Tuesday, August 27, 2013

Marty Adler, Brooklyn Dodgers Curator

Marty Adler, Curator of the Brooklyn Dodgers’ Legacy, Dies at 76

  • SAVE
  • E-MAIL
Thirty years after Jackie Robinson broke the modern major league color barrier with the Brooklyn Dodgers, his legacy was honored in classrooms only a home run shot or so away from the housing development where Ebbets Field once stood.
Steve Berman/The New York Times
Marty Adler founded the Brooklyn Dodgers Hall of Fame.
Keep up with the latest news on The Times's baseball blog.

Major League Baseball



Marty Adler, the assistant principal atJackie Robinson Intermediate School 320, bordering what had been the Dodgers’ third-base stands, organized projects in which the predominantly minority student body learned of Robinson’s baseball exploits and his pioneering role in the civil rights struggle.
That anniversary tribute in 1977 inspired Mr. Adler to keep memories of the Dodgers alive in Brooklyn long after their departure for Los Angeles and the demolition of Ebbets Field.
When he died of a stroke on Tuesday in Bethpage, N.Y., at 76, Mr. Adler was remembered as the founder of the Brooklyn Dodgers Hall of Fame. It never had a permanent home — it was essentially a personal journey down his baseball memory lane — but it enabled him to share his passion for the Dodgers with his fellow Brooklynites.
Mr. Adler saluted the heroes of his youth by bringing them back to Brooklyn for annual induction ceremonies at Grand Army Plaza. He donated memorabilia to theBrooklyn Historical Society and the Brooklyn baseball gallery at the minor league ballpark in Coney Island where the Brooklyn Cyclones, a Mets farm team, play.
“I’m reliving my childhood,” Mr. Adler once said.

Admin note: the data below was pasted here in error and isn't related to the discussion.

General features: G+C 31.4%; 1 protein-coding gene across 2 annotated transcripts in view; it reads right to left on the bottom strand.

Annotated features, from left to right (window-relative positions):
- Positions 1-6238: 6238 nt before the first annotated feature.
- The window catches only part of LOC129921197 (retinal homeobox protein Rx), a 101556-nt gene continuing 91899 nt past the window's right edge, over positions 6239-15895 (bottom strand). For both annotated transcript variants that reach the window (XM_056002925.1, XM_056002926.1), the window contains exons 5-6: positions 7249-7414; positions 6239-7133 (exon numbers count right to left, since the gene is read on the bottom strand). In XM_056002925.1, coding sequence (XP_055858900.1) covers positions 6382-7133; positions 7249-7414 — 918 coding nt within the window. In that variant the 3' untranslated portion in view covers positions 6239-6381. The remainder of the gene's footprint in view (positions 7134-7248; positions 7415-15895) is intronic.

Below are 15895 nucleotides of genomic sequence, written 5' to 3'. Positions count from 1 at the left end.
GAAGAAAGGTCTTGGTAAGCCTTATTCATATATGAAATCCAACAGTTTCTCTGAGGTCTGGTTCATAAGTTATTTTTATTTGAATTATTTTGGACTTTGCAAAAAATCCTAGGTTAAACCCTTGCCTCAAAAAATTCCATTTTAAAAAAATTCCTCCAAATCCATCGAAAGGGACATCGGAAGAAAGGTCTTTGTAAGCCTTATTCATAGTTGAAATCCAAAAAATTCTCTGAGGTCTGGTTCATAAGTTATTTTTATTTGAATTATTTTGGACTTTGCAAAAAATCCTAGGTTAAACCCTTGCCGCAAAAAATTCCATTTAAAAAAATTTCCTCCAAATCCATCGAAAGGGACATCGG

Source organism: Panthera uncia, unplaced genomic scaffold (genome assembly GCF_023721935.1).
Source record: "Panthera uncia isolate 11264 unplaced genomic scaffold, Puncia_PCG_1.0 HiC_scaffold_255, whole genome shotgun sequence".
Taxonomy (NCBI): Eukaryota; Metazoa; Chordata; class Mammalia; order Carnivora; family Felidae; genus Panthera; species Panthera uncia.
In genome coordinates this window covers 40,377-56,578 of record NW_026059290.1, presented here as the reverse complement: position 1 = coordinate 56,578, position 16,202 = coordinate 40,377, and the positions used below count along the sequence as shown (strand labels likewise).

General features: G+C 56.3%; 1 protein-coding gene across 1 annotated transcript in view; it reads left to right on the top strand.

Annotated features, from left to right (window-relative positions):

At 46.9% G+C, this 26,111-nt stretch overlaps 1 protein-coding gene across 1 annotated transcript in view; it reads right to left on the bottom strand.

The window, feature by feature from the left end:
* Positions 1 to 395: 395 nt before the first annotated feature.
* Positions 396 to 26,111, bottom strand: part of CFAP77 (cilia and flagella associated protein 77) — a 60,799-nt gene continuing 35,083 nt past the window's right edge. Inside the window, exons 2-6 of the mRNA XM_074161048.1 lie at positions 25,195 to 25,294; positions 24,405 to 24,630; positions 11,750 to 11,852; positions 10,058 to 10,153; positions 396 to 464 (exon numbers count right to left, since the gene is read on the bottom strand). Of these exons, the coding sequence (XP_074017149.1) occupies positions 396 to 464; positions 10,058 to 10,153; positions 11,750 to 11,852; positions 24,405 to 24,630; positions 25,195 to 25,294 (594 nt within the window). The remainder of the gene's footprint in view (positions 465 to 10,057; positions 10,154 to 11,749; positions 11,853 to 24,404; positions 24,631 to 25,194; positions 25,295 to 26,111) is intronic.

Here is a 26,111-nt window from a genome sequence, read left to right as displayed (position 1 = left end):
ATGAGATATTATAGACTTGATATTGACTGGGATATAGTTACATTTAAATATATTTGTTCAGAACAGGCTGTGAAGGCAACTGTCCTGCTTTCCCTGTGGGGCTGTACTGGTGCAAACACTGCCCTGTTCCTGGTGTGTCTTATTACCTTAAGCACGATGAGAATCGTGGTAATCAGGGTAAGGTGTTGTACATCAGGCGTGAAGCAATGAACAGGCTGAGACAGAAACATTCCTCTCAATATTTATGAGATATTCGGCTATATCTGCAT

“The Dodgers lived in the neighborhood,” he recalled. “Their kids went to the schools. Their wives shopped in the shopping places. They were an integral fabric of the pattern of the whole community, and we loved the guys.
“You could walk down the street and put a radio on — a black person or a white person. ‘How’re the Bums doing?’ It was one common denominator that tied everybody up together.”
Martin Norman Adler was born in Brooklyn on July 11, 1937, and grew up in the Borough Park neighborhood. He received a bachelor’s degree from Brooklyn College and a master’s in education from St. John’s University.
When Jackie Robinson died in 1972, Mr. Adler campaigned to have his school, then known as Crown Heights Intermediate School 320, named for him.
“The parents wanted it to be named after somebody in the civil rights movement,” Mr. Adler told The New York Times on the 50th anniversary of Robinson’s debut with the Dodgers, “but I reminded them Jackie walked with Dr. Martin Luther King. Jackie gave impetus to all the other movements that developed in the 1960s.”
And so the school bore Robinson’s name and graced its lobby with an oil painting of him.